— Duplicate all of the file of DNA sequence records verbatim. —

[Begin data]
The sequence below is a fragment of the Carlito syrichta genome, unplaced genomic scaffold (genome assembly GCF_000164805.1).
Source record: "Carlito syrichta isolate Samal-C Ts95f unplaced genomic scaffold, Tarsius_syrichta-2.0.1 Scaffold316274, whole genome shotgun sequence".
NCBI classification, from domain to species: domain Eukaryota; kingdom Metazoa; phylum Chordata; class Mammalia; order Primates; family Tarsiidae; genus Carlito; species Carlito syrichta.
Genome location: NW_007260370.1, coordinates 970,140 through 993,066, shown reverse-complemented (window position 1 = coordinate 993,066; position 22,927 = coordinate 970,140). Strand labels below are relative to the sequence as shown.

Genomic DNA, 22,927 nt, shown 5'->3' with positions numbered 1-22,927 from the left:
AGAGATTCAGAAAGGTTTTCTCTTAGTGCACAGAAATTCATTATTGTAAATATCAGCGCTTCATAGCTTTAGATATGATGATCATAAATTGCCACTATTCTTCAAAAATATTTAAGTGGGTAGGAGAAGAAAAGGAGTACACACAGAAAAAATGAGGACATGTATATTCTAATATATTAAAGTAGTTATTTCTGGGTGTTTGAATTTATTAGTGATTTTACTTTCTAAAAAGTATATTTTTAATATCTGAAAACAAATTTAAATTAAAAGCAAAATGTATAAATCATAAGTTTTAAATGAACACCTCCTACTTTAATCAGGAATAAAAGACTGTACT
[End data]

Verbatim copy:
The sequence below is a fragment of the Carlito syrichta genome, unplaced genomic scaffold (genome assembly GCF_000164805.1).
Source record: "Carlito syrichta isolate Samal-C Ts95f unplaced genomic scaffold, Tarsius_syrichta-2.0.1 Scaffold316274, whole genome shotgun sequence".
NCBI classification, from domain to species: domain Eukaryota; kingdom Metazoa; phylum Chordata; class Mammalia; order Primates; family Tarsiidae; genus Carlito; species Carlito syrichta.
Genome location: NW_007260370.1, coordinates 970,140 through 993,066, shown reverse-complemented (window position 1 = coordinate 993,066; position 22,927 = coordinate 970,140). Strand labels below are relative to the sequence as shown.

Genomic DNA, 22,927 nt, shown 5'->3' with positions numbered 1-22,927 from the left:
AGAGATTCAGAAAGGTTTTCTCTTAGTGCACAGAAATTCATTATTGTAAATATCAGCGCTTCATAGCTTTAGATATGATGATCATAAATTGCCACTATTCTTCAAAAATATTTAAGTGGGTAGGAGAAGAAAAGGAGTACACACAGAAAAAATGAGGACATGTATATTCTAATATATTAAAGTAGTTATTTCTGGGTGTTTGAATTTATTAGTGATTTTACTTTCTAAAAAGTATATTTTTAATATCTGAAAACAAATTTAAATTAAAAGCAAAATGTATAAATCATAAGTTTTAAATGAACACCTCCTACTTTAATCAGGAATAAAAGACTGTACT